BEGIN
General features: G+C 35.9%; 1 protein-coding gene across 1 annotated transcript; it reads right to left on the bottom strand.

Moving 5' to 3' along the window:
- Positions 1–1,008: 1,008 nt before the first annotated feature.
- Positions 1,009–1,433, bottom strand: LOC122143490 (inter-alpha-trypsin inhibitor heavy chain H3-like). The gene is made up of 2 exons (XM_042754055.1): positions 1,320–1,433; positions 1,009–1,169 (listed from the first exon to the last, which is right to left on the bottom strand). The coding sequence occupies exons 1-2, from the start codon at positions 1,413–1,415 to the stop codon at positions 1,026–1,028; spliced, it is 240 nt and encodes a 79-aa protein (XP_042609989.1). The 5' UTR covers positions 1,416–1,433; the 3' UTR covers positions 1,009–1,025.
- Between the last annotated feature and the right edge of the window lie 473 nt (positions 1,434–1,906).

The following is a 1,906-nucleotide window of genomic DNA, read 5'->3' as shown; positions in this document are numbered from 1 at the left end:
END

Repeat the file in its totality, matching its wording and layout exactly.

General features: G+C 35.9%; 1 protein-coding gene across 1 annotated transcript; it reads right to left on the bottom strand.

Moving 5' to 3' along the window:
- Positions 1–1,008: 1,008 nt before the first annotated feature.
- Positions 1,009–1,433, bottom strand: LOC122143490 (inter-alpha-trypsin inhibitor heavy chain H3-like). The gene is made up of 2 exons (XM_042754055.1): positions 1,320–1,433; positions 1,009–1,169 (listed from the first exon to the last, which is right to left on the bottom strand). The coding sequence occupies exons 1-2, from the start codon at positions 1,413–1,415 to the stop codon at positions 1,026–1,028; spliced, it is 240 nt and encodes a 79-aa protein (XP_042609989.1). The 5' UTR covers positions 1,416–1,433; the 3' UTR covers positions 1,009–1,025.
- Between the last annotated feature and the right edge of the window lie 473 nt (positions 1,434–1,906).

The following is a 1,906-nucleotide window of genomic DNA, read 5'->3' as shown; positions in this document are numbered from 1 at the left end: